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January 26

1962 NASA launched the Ranger 3 space probe to study the moon. It was designed to transmit pictures of the lunar surface to Earth, to rough-land a seismometer capsule on the Moon, to collect gamma-ray data in flight, to study radar reflectivity of the lunar surface, and to continue testing of the Ranger program for development of lunar and interplanetary spacecraft. Unfortunately, due to a malfunction, the craft missed the moon by 22,000 miles.

1880 American general Douglas MacArthur was born in Little Rock, Arkansas.

1788 The British First Fleet, led by Admiral Arthur Phillip, arrived in Sydney Harbor and established Sydney, the first permanent European settlement in Australia. Today the date is commemorated as Australia Day.

1500 Spanish explorer and conquistador Vicente Yáñez Pinzón landed on the South American coast, in what is today Brazil. He was the first European to set foot there.

January 25

1924 The 1924 Winter Olympics opened in Chamonix, France. These were the first winter Olympic Games, and a total of 16 nations participated, 14 from Europe along with the USA and Canada. The games were held at the foot of Mont Blanc in Chamonix between January 25 and February 5, 1924, organized by the French Olympic Committee, and were in retrospect designated by the International Olympic Committee (IOC) as the I Olympic Winter Games. They were held in association with the 1924 Summer Olympics.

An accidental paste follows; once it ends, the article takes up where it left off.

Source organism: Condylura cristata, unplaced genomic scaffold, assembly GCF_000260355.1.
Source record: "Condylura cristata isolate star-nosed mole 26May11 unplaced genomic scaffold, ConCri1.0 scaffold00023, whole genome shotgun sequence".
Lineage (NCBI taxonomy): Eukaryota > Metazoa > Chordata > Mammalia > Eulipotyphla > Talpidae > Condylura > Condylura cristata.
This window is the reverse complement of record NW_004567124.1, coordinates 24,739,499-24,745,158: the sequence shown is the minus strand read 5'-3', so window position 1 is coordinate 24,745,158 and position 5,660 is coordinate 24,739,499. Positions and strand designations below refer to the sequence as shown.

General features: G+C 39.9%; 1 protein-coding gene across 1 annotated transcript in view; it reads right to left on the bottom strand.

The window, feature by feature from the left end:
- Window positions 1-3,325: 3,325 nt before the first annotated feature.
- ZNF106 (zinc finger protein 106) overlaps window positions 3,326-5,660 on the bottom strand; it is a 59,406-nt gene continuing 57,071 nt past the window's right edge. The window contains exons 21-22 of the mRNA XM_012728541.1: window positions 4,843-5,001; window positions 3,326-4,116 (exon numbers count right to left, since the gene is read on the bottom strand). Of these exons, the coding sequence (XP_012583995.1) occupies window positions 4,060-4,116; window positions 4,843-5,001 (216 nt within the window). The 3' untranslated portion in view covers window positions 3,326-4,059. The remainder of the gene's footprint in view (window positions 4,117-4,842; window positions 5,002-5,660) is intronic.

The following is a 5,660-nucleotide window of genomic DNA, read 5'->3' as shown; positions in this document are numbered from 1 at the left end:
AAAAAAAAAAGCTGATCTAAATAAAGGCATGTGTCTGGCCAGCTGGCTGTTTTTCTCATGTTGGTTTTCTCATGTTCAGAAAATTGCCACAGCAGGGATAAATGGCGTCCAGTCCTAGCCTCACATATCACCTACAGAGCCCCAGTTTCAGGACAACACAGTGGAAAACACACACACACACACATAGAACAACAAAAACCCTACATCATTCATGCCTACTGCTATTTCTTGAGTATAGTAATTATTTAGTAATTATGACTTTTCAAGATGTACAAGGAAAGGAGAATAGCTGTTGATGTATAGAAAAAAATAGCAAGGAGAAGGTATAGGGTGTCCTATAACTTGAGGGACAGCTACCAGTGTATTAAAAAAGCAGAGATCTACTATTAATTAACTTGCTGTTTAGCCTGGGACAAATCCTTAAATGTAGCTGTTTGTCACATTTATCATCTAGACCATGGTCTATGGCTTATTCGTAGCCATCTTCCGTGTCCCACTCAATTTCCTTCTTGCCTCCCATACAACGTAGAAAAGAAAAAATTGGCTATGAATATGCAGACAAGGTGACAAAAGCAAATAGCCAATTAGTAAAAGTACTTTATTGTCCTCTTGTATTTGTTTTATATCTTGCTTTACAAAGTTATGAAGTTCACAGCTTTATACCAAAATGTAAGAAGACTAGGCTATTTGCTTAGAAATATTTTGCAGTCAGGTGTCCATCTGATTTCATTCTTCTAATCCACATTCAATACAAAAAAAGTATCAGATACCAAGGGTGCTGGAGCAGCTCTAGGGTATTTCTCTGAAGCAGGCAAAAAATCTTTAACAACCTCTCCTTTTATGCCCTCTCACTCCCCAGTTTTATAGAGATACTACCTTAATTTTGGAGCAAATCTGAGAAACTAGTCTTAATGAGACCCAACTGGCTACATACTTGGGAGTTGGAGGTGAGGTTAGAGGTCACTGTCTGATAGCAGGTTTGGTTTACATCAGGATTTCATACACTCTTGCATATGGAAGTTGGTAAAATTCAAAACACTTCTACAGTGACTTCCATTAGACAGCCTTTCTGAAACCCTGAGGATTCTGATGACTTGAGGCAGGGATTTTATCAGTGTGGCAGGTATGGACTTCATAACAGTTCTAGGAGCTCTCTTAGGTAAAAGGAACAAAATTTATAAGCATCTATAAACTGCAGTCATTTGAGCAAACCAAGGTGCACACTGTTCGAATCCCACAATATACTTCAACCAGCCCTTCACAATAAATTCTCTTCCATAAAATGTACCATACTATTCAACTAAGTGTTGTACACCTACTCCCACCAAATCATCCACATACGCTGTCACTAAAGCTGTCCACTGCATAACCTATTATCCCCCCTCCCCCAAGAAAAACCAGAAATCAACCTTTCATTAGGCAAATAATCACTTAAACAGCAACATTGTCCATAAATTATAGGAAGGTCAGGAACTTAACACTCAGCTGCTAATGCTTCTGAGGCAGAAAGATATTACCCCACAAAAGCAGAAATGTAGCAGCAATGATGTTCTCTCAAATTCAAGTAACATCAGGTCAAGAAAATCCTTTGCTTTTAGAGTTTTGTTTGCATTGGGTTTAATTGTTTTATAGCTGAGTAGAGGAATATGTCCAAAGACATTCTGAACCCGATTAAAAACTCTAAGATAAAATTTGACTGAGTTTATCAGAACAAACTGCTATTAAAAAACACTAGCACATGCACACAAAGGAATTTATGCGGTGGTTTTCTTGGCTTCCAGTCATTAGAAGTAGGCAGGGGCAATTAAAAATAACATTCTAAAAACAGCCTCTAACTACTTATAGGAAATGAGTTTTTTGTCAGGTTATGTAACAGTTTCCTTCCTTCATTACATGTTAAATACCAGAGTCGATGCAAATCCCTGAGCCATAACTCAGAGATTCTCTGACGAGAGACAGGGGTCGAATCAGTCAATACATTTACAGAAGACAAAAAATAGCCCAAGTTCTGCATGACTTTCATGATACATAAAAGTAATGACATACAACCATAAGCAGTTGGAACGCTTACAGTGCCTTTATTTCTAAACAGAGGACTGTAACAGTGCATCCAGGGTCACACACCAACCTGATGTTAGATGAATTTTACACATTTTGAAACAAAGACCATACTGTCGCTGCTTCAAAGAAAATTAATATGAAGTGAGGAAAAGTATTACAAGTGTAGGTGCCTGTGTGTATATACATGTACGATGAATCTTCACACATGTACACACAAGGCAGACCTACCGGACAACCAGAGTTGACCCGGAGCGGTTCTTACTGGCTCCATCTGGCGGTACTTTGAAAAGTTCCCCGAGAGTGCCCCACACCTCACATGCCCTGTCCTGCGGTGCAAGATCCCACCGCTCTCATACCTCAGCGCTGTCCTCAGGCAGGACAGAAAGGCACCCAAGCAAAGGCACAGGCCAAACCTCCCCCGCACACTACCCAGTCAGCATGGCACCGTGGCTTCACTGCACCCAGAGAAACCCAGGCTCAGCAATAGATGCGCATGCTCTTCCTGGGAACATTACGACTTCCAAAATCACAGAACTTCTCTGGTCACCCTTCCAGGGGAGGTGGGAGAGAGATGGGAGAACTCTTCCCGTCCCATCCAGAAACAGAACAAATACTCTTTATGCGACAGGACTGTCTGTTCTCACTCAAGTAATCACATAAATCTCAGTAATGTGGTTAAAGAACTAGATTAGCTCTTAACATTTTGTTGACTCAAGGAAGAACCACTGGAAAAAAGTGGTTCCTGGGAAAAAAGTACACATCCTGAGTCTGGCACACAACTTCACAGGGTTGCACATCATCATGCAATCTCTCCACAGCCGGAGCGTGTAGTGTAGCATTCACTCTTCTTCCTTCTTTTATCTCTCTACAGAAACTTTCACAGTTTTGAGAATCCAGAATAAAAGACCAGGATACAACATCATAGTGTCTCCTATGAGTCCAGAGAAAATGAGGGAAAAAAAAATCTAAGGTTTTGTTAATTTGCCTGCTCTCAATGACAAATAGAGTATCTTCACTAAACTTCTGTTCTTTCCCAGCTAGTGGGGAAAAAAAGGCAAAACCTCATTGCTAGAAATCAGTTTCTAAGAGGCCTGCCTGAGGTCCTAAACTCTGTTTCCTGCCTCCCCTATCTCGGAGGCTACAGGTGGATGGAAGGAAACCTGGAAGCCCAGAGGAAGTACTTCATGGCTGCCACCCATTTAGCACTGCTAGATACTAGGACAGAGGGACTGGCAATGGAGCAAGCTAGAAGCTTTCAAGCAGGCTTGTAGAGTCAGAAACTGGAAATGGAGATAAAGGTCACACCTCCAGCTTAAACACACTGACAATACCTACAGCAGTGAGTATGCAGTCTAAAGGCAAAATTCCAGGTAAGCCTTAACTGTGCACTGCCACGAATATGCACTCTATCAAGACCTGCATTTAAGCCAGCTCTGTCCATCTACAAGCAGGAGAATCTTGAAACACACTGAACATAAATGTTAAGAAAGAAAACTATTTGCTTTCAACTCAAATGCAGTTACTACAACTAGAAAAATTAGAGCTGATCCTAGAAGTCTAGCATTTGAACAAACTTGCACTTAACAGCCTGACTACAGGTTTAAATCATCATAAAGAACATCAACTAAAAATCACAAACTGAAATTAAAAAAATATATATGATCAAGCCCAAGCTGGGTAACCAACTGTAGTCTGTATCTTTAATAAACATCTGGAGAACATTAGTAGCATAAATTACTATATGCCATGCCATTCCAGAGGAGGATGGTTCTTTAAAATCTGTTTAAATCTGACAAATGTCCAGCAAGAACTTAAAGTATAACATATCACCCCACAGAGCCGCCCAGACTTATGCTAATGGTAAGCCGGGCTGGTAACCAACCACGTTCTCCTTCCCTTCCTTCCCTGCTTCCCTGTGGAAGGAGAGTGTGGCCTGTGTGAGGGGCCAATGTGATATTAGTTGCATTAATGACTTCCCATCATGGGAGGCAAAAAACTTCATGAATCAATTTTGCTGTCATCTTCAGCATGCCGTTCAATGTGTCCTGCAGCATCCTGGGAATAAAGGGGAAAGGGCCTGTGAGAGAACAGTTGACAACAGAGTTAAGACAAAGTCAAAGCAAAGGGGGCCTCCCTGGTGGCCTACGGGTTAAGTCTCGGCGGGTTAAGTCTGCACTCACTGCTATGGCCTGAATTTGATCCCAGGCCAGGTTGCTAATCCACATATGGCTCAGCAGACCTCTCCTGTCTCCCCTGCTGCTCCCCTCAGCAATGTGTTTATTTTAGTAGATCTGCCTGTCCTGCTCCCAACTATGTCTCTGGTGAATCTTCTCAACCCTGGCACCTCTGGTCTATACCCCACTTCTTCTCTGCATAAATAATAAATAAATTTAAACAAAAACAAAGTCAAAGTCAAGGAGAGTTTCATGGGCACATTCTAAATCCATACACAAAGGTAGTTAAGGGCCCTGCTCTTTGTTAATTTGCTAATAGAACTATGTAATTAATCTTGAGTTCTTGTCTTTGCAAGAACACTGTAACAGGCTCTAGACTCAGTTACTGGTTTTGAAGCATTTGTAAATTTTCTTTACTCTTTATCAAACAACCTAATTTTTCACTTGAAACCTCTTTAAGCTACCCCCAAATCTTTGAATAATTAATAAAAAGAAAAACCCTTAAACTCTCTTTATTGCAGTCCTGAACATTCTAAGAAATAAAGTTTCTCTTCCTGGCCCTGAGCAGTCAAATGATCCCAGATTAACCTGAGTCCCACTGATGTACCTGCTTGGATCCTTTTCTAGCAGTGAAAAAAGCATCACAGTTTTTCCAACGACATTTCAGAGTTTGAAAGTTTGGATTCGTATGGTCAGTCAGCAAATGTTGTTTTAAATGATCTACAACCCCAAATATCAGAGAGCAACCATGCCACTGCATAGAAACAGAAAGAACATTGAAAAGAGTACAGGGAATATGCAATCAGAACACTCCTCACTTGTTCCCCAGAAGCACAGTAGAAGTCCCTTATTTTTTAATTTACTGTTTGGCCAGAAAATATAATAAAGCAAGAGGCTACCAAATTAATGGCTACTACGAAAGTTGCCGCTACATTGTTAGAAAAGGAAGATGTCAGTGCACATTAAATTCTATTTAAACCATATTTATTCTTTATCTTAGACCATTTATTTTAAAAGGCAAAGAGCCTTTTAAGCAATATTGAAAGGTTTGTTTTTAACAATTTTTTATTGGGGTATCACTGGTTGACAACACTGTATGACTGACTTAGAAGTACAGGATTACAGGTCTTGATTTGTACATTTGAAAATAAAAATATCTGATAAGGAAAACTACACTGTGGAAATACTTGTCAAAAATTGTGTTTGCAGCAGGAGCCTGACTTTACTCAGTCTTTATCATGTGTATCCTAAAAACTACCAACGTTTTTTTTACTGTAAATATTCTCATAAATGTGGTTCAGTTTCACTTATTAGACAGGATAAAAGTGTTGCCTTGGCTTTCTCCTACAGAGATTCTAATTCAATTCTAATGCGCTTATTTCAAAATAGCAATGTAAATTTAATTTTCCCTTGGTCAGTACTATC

1881 The Oriental Telephone Company was established by Thomas Edison and Alexander Graham Bell. The company was licensed to sell telephones in Greece, Turkey, South Africa, India, Japan, China, and other Asian countries.

1879 The Opéra de Monte-Carlo, an opera house located in the principality of Monaco, was inaugurated with a performance by Sarah Bernhardt dressed as a nymph. The first opera performed there was Robert Planquette’s Le Chevalier Gaston on February 8, 1879, followed by three additional operas in the first season.

1759 Scottish poet Robert Burns was born in Alloway. He is regarded as the national poet of Scotland.